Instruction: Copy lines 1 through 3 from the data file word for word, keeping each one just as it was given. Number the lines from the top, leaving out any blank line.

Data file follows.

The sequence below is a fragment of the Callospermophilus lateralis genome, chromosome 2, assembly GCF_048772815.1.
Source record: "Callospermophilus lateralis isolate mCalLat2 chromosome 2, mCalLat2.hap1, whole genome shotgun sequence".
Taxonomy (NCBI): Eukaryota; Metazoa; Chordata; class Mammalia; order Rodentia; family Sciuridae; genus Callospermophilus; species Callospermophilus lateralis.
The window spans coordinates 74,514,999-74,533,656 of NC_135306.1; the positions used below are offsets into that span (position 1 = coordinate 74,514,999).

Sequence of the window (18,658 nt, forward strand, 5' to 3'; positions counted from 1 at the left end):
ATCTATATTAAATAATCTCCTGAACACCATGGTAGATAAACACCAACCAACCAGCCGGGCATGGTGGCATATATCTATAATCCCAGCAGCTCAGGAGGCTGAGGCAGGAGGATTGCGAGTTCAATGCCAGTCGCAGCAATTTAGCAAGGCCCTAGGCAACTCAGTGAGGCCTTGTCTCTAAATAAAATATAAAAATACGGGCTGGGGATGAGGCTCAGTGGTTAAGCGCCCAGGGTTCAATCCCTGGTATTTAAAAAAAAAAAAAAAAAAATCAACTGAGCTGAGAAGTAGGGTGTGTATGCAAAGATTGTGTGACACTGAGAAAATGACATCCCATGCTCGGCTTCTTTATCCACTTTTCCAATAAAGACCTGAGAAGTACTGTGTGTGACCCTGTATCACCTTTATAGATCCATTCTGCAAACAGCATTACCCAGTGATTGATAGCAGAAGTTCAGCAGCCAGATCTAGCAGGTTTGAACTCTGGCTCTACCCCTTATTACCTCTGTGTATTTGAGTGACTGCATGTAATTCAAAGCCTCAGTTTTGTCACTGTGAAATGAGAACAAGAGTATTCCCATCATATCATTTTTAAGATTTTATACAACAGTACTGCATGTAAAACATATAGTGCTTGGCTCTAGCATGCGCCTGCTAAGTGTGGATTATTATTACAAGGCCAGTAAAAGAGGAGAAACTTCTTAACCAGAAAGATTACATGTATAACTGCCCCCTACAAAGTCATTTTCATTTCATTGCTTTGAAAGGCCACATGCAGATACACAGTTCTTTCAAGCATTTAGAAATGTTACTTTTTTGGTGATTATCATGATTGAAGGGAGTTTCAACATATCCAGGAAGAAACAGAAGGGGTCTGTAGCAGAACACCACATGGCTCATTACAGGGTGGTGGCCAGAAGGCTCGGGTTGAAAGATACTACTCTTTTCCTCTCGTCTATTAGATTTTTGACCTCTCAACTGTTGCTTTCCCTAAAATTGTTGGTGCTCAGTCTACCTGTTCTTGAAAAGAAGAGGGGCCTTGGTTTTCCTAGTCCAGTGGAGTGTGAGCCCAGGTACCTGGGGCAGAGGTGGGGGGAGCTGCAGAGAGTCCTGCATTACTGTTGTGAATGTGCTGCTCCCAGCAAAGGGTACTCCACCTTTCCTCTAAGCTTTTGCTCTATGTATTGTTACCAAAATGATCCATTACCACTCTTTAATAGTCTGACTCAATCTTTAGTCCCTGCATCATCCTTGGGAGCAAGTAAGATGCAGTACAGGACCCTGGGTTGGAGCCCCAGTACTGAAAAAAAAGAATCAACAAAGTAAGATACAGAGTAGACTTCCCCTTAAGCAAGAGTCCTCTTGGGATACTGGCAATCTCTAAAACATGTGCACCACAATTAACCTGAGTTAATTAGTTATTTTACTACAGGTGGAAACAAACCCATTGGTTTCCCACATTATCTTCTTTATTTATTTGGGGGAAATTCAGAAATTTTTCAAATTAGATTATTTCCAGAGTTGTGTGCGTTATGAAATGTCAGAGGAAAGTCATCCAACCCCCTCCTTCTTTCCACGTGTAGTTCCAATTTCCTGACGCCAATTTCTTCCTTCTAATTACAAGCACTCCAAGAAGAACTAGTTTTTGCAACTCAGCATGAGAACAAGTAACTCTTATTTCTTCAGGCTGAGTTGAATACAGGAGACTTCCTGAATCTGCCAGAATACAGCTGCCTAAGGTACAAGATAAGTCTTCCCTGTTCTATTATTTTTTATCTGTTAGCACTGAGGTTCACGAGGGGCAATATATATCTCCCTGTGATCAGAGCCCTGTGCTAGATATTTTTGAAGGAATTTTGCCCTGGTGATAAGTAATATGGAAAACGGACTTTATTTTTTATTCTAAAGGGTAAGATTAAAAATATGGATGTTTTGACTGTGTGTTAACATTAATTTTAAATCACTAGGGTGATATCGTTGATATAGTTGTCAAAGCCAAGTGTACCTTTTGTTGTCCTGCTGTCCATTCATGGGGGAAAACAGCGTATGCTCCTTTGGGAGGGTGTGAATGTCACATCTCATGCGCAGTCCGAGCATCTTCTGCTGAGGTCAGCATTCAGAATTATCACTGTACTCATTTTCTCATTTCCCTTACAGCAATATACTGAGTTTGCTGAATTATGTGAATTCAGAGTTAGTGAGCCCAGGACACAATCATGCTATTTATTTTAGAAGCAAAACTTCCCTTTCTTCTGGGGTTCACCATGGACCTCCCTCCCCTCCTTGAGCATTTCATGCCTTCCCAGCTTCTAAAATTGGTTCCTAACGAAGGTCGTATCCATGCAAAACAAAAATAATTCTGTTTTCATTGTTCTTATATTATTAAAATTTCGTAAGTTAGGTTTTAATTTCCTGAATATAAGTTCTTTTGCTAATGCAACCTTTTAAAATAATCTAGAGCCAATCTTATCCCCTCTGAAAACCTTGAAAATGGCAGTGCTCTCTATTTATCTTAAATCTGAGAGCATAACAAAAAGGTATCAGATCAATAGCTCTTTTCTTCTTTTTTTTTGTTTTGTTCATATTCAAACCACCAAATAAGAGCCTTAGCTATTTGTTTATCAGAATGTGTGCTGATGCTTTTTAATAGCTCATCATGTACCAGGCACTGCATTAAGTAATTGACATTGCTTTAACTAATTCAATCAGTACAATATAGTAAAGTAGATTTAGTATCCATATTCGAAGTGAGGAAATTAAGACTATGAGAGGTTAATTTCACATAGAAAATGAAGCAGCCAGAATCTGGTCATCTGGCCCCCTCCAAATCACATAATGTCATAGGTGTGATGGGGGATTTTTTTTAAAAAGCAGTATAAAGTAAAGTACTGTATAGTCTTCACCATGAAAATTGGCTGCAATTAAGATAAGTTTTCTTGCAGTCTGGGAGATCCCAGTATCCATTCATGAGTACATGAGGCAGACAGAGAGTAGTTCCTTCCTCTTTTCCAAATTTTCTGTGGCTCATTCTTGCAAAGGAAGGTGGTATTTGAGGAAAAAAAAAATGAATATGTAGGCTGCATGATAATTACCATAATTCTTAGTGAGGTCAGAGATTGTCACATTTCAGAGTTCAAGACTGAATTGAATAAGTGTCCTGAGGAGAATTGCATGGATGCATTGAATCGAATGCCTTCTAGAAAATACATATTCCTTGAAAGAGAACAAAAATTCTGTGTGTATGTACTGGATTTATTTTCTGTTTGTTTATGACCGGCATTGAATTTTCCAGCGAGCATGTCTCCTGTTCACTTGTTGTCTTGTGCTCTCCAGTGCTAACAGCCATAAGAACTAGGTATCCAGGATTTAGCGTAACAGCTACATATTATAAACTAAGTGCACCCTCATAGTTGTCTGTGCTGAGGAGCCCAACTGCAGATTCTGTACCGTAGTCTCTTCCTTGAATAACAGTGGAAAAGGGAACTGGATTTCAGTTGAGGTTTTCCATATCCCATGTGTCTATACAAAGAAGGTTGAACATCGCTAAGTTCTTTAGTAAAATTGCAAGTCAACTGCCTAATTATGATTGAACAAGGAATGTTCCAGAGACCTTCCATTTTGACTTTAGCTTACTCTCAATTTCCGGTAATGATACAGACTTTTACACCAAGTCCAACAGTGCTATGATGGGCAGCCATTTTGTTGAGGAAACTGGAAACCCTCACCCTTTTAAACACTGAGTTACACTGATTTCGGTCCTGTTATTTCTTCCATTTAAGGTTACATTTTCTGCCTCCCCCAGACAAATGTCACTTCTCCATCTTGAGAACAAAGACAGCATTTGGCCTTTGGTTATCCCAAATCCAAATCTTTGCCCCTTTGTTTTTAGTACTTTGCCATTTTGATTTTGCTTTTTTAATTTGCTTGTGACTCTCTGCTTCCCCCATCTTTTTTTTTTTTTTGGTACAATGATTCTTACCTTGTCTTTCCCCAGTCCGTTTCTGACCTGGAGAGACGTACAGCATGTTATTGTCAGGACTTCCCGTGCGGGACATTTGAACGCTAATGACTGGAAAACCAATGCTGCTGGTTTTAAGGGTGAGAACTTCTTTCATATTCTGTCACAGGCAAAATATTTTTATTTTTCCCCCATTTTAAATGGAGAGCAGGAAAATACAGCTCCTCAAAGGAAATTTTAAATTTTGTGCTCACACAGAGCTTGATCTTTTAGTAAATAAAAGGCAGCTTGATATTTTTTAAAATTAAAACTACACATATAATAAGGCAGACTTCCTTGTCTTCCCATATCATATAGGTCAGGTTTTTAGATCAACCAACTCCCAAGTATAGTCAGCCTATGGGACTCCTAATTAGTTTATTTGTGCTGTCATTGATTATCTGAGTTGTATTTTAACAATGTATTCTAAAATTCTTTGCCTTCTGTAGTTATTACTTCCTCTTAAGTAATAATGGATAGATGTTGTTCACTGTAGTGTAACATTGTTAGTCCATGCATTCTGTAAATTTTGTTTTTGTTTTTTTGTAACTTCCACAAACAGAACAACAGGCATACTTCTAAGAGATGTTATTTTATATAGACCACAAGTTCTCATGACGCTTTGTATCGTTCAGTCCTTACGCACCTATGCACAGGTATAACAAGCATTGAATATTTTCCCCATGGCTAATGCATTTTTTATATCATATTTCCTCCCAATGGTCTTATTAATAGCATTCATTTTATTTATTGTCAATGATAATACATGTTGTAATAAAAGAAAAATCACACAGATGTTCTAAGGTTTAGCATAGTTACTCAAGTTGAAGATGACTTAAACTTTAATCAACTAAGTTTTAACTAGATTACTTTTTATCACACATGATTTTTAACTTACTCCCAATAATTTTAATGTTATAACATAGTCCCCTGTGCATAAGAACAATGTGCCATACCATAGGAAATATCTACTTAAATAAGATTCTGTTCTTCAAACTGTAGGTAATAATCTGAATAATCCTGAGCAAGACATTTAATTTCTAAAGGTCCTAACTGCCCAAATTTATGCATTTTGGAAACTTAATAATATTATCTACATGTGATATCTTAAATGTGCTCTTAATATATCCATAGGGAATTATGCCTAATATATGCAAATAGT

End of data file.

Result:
The sequence below is a fragment of the Callospermophilus lateralis genome, chromosome 2, assembly GCF_048772815.1.
Source record: "Callospermophilus lateralis isolate mCalLat2 chromosome 2, mCalLat2.hap1, whole genome shotgun sequence".
Taxonomy (NCBI): Eukaryota; Metazoa; Chordata; class Mammalia; order Rodentia; family Sciuridae; genus Callospermophilus; species Callospermophilus lateralis.